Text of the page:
The chairwomen foreign policy is deeply dangerous, says Michael H Fuchs, from the Center for American Progress. Congress must provide adult supervision to keep the US safe

In 2017, the chairman of the senate foreign relations committee, Bob Corker, called the White House an” adult daycare centre” because of the immature behavior of President Donald Trump. With the risks of conflict around the world rising, it's time for Congress to step up and offer adult supervising for the White House to keep the US safe.

It is an understatement to say that Trump's foreign policy so far has been erratic and deep dangerous. Trump appears intent on ripping up the diplomatic bargain preventing Iran from get a nuclear weapon. He has threatened war with nuclear North Korea. He has attempted to ban refugees and Muslims from coming to the US. He has espoused the authoritarian leaders of Russia and China as friends. The listing goes on.

And yet, the US president has extensive power to craft and implement foreign policy. The constitution provides the president with tremendous authority, but the decades-long atrophy of Congress's role as a coequal branch in executing US foreign policy has ceded even more power to the president. The chairperson now has the ability to start wars anywhere in the world, and to employ atomic weapon on a moment's notice.

As historian Arthur Schlesinger wrote in his classic, The Imperial Presidency:” What began as emergency powers temporarily confided to chairpeople soon hardened into authority claimed by chairpeople as constitutionally inherent in the presidential office: thus the imperial presidency .”

There is a robust, longstanding debate about the balance between legislative and executive branch powers on foreign policy. After Schlesinger first wrote about the imperial presidency, Congress attempted to re-establish its authority through the War Powers Act, enforcing a number of requirements on the president's ability to send troops into combat.

And while the fullest extent of Congress's role on foreign policy has ebbed and flowed ever since, especially since the terrorist attacks of 9/11 the power of the president to wage war and conduct foreign policy with few constraints has continued to grow.

Which brings us to today. Trump sitting in the Oval Office, sending out early morning tweets threatening war- without even the consultation of his cabinet and with no strategy in place- has raised the stakes on reining in the imperial presidency.

It would seem difficult to expect a Republican-controlled Congress to impose genuine constraints on a Republican chairman. And yet, on a few important occasions during Trump's tenure, Congress has repudiated actions by Trump that would have undermined national security: Congress forced Trump to approve new sanctions on Russia with veto-proof majorities; so far Congress has rejected Trump's attempts to intestine the budgets of the state department and USAid; and, to date, Congress has not taken Trump's bait on the Iran deal by passing legislation that would sink it. But these are the exceptions to the norm of this Congress' continued acquiescence to the executive branch on foreign policy- even bad foreign policy.

If there were ever a period for Congress to reassert itself on foreign policy, this is it.

First, Congress must use its legislative authority and power of the purse to force the administration to adopt reasonable policies. As the world faces the gravest crisis of forcibly displaced people since the second world war, Congress must provide funding and support for refugees and humanitarian assistance. Congress must pass legislation to protect special advise Robert Mueller and the investigation into collusion between the Trump campaign and Russia. And Congress must continue to provide robust funding to the state department and USAid.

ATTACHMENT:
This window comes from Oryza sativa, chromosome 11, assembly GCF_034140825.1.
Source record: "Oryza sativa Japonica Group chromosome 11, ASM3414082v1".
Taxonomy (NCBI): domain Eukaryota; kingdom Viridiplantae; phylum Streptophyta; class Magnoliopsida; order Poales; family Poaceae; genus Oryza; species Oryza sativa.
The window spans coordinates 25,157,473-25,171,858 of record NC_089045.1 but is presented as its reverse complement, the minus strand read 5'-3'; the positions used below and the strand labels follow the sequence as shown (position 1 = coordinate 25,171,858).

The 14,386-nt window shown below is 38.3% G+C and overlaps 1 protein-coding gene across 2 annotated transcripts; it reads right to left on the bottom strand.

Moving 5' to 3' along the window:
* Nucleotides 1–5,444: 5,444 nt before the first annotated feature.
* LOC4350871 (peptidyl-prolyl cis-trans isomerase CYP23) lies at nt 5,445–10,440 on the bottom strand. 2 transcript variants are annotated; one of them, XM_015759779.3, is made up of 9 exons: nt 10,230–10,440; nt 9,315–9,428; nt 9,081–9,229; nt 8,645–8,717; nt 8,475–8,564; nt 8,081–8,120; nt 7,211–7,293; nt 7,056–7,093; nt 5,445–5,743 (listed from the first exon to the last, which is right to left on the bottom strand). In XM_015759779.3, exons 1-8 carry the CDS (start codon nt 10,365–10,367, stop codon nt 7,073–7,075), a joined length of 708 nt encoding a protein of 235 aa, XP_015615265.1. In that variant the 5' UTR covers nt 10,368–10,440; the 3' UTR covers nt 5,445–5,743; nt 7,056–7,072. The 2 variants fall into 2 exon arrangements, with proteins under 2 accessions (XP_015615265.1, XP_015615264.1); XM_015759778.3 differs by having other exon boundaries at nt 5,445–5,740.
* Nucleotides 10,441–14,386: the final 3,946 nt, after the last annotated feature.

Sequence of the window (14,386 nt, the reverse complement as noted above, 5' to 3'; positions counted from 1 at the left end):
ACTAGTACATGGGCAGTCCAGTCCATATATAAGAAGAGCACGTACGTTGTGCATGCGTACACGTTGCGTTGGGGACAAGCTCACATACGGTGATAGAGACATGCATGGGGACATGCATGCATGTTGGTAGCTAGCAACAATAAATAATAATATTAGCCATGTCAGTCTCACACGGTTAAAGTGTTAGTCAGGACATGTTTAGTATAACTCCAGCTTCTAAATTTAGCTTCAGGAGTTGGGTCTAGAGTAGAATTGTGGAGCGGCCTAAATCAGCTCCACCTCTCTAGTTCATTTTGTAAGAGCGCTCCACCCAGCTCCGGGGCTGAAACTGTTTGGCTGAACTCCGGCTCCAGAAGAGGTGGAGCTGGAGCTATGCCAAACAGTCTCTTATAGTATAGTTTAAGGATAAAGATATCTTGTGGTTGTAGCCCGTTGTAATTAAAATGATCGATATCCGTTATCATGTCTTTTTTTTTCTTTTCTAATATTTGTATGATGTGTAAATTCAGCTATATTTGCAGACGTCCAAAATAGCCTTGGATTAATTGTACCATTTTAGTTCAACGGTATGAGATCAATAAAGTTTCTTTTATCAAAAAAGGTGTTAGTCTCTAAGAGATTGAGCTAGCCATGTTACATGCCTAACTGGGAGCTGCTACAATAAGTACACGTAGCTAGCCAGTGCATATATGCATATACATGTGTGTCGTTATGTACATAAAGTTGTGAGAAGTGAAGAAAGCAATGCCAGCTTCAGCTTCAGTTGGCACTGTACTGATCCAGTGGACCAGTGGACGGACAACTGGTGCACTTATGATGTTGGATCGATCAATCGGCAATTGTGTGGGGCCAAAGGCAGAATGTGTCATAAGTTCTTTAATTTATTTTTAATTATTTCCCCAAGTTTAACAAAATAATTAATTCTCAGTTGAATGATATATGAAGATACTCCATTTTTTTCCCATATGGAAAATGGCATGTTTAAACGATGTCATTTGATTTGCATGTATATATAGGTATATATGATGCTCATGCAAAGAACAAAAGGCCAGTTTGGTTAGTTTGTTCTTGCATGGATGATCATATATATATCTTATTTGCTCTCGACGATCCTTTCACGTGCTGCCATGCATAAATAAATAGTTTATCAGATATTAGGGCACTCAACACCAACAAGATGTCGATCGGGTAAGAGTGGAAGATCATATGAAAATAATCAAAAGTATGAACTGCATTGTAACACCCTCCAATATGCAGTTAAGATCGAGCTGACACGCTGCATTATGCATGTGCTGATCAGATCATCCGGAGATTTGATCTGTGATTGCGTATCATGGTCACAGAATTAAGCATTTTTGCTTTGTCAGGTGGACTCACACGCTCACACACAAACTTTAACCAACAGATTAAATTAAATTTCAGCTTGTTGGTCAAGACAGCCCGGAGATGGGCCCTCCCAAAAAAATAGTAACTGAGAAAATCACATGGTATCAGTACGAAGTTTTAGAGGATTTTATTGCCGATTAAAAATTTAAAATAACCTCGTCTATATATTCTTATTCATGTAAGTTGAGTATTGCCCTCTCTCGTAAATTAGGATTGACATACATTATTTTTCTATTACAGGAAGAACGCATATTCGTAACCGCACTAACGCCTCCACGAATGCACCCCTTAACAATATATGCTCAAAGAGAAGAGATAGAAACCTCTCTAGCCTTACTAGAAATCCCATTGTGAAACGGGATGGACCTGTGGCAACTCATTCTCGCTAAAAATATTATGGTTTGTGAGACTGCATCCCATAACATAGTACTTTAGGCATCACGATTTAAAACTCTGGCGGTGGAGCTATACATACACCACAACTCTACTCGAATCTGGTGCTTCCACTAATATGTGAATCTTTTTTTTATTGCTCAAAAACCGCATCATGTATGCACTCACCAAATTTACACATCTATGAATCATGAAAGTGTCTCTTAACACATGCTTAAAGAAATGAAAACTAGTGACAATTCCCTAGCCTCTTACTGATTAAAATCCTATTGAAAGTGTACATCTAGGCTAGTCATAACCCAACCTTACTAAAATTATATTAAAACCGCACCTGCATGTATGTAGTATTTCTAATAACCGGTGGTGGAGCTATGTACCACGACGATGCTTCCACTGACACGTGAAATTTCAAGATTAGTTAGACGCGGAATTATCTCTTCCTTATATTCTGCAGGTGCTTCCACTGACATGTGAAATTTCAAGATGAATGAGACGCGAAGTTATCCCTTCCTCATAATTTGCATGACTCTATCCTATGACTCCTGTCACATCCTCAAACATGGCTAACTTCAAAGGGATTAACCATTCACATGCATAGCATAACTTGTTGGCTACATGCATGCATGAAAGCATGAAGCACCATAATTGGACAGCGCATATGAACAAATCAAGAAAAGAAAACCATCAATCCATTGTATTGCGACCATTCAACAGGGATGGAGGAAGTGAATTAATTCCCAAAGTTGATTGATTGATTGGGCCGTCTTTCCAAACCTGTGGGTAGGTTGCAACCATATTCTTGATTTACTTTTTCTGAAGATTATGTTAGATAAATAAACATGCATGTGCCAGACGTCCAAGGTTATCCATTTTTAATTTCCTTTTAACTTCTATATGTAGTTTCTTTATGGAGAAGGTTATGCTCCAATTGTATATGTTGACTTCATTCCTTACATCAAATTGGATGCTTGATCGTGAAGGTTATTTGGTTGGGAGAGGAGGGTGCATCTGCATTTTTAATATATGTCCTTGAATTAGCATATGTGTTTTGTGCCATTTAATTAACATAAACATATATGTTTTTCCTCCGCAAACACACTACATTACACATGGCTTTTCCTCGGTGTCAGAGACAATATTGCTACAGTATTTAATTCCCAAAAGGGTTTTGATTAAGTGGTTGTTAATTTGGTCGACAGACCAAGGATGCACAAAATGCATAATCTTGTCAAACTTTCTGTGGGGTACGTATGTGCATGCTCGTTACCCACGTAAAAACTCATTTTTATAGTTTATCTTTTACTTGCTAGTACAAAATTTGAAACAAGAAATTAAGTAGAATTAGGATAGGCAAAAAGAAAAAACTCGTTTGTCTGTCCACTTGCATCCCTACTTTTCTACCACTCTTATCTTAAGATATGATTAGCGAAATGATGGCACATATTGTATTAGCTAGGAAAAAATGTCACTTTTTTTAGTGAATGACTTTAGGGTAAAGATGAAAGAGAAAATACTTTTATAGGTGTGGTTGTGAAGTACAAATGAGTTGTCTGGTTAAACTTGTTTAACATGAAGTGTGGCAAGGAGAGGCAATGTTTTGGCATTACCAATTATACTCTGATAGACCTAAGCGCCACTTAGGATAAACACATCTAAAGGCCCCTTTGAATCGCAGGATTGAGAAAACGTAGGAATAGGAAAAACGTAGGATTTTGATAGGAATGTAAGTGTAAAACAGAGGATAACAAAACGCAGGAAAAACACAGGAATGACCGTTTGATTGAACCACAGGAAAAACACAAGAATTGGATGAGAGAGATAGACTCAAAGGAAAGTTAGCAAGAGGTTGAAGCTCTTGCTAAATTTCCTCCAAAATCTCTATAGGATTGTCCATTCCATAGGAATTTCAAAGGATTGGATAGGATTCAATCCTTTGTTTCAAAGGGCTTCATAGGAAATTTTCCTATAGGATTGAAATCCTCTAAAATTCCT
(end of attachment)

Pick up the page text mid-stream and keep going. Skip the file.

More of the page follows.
Second, Congress must hold regular, high-profile hearings that call senior administration officials to testify on the main threats confronting the US- and call them back regularly to provide updates on policy. From responding to Russian aggression to US policy on Syria to the status of North Korea policy, Congress must now play a leading role in keeping the administration honest.

And third- and most importantly- Congress must reassert its authority as a coequal branch of government in matters of war and peace. Today, the US is fighting conflicts around Afghanistan, Iraq, Syria, Somalia, Yemen, and beyond. The recent US military strikes on Syria- which could have resulted in escalation with Russia and Iran- did not have congressional approving. It is incumbent on Congress to vote on any new US military intervention to ensure that it has the support of the people's representatives.

Whether or not one believes Congress would realistically constrain a president of the same party, there is precedent. In 1966 Democratic Senator J William Fulbright held a series of public hearings on the conduct of the Vietnam war being waged by a chairperson- Lyndon Johnson- of his own party, which helped spark a national debate.

From Vietnam to Iraq, the US has rushed into disastrous wars with limited congressional debate and quick acquiescence. Today, America faces the prospect of major conflict- with North Korea, Iran, Syria, Russia, China and more. With Donald Trump in the White House, “there hasnt” room for mistake. Congress must begin to act before it's too late.

Michael H Fuchs is a senior fellow at the Center for American Progress, and a former deputy assistant secretary of state for east Asian and Pacific affairs